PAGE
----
Tuesday, June 28, 2011

Baseball in Kansas City

Growing up in south central Iowa, one team learned to dislike was the Kansas City Royals. Many in my home town cheered on George Brett, Willie Wilson, U.L. Washington, Steve Balboa and others wearing the Royal blue uniforms. The big rivalry at the end of the year was the Yankees and Royals and Kansas City was the toast of the American League West for many years. I remember the World Series of 1980 as well as the controversial 1985 I-70 Championship Series and many bragged about how much better they were than my favorite team, the Chicago Cubs. So I grew to hate Kansas City for many years.

But the Royals are far from the successful days of the 1980s. The most famous Royal of the past seven years is pitcher Zach Greinke, but the Royals traded him to the Milwaukee Brewers in the off-season. Today they have some promising talent, but the record is far from contending in the AL Central.
The race between Ketchup, Mustard and Relish.
Earlier in the decade, the Royals spent much money making Kauffman Stadium much more fan-friendly and enticing to the casual fan. My last trip to a Royal home game was in 2000 against the Tampa Bay Devil Rays. The crowd was sparse and those names I was looking for narrowed to one, in a visiting uniform, with the name Canseco on the back. But in 2011 the Stadium is still as well-manicured and clean as I remember.
But although the original fountains remain there are reasons the Royals don't compete at a Championship level. I know I'm not a fan, and this may sound like a shot to the franchise that struggled recently, but there are ways the Royals can be fan-friendlier than they are today.

Long lines were found at the concession stands. As I stood there waiting to buy one pretzel, I watched a multitude of concession workers slowly move around their area, and being in no rush to settle the change. After standing and watching a half inning on the monitors, while moving only a spot or two, I gave up.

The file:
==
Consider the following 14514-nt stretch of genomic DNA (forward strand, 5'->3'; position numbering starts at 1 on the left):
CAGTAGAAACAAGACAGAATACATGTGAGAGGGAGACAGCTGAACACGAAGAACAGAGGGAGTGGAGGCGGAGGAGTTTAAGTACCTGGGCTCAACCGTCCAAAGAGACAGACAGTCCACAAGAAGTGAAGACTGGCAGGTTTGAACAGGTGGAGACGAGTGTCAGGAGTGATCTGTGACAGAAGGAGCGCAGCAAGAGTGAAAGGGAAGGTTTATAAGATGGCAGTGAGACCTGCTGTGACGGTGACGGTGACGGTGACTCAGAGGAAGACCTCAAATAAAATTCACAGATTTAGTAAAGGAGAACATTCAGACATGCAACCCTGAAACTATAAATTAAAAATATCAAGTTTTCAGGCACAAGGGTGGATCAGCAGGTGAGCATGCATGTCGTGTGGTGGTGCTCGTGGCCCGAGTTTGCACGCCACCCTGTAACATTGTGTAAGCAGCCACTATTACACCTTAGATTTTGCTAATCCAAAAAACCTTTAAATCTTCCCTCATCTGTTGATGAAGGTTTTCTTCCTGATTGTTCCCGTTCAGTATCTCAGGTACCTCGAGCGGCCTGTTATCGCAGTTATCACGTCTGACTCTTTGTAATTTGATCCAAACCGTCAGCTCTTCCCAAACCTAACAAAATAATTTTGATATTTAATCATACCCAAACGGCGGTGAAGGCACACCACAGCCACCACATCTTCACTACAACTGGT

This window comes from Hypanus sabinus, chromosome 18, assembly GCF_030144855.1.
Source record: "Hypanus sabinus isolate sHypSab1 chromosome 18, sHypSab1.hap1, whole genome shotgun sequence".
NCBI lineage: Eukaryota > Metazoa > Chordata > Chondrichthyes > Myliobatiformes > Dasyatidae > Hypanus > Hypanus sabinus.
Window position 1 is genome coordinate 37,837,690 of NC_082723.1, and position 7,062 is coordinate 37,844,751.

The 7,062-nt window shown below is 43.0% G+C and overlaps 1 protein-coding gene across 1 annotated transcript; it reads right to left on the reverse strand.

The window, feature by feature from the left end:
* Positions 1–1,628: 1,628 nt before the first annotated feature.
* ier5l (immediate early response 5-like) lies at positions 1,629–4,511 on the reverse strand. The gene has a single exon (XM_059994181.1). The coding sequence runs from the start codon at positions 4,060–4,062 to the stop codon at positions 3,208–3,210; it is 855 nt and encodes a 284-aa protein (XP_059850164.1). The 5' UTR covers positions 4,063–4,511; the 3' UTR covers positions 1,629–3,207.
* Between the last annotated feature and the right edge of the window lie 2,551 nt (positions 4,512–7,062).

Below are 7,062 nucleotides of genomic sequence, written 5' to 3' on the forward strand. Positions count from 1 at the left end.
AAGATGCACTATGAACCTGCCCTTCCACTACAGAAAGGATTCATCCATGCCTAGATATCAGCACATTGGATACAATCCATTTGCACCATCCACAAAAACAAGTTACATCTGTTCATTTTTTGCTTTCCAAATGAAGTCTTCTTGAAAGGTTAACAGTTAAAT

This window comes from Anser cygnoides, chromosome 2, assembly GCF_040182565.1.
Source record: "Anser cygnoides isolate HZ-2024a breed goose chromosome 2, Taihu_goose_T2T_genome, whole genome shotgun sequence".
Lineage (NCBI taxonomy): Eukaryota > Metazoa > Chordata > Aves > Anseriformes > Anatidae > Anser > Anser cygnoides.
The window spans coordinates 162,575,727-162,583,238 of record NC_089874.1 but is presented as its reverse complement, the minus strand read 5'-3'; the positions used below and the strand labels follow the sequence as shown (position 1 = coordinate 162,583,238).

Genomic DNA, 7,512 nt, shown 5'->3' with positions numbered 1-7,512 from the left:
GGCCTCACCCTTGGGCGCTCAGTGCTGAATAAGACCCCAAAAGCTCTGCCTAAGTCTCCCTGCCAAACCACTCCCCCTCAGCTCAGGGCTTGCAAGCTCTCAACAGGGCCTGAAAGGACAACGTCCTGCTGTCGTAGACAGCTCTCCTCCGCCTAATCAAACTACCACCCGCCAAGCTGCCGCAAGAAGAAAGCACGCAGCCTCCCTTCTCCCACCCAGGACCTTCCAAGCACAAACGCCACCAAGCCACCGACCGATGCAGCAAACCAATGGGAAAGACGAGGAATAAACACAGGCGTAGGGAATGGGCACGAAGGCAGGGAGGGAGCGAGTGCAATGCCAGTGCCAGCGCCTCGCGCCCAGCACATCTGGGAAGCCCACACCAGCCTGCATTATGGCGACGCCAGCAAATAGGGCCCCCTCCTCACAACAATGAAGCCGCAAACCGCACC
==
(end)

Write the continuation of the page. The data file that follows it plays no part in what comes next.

Leaving the stadium was also a mess. It was fireworks night with the Cubs in town, meaning many people leaving at one time. As the mass of humanity twisted around the concourse ramps, a back up resulted when the Royals staff didn't open all of the gates. I stood in disbelief waiting to leave while looking at locked gates while the rest of use filtered through four or five unlocked, single-file gates. And the same could be said for the cars exiting the parking lots. For an area with 81 home games as well as an entire football season, I couldn't believe the waiting that resulted in trying to leave the Truman Sports Complex.
The Royals are a long way from the days of White, Howser and Brett.

But there are still many good things the Royals do, and reasons why they still attract their fans. The renovations have brought a congregating area in the outfield, a Video Board among the best in professional athletics and in-game entertainment that allow fans to have a good time. And every Friday is a solid fireworks show, sponsored by Hy-Vee. My son and I had a good time at the game, on a perfect night for baseball. It is a place I would bring him back to as it is easy to park, and tickets are plentiful at a reasonable price. But I still couldn't cheer for the home team

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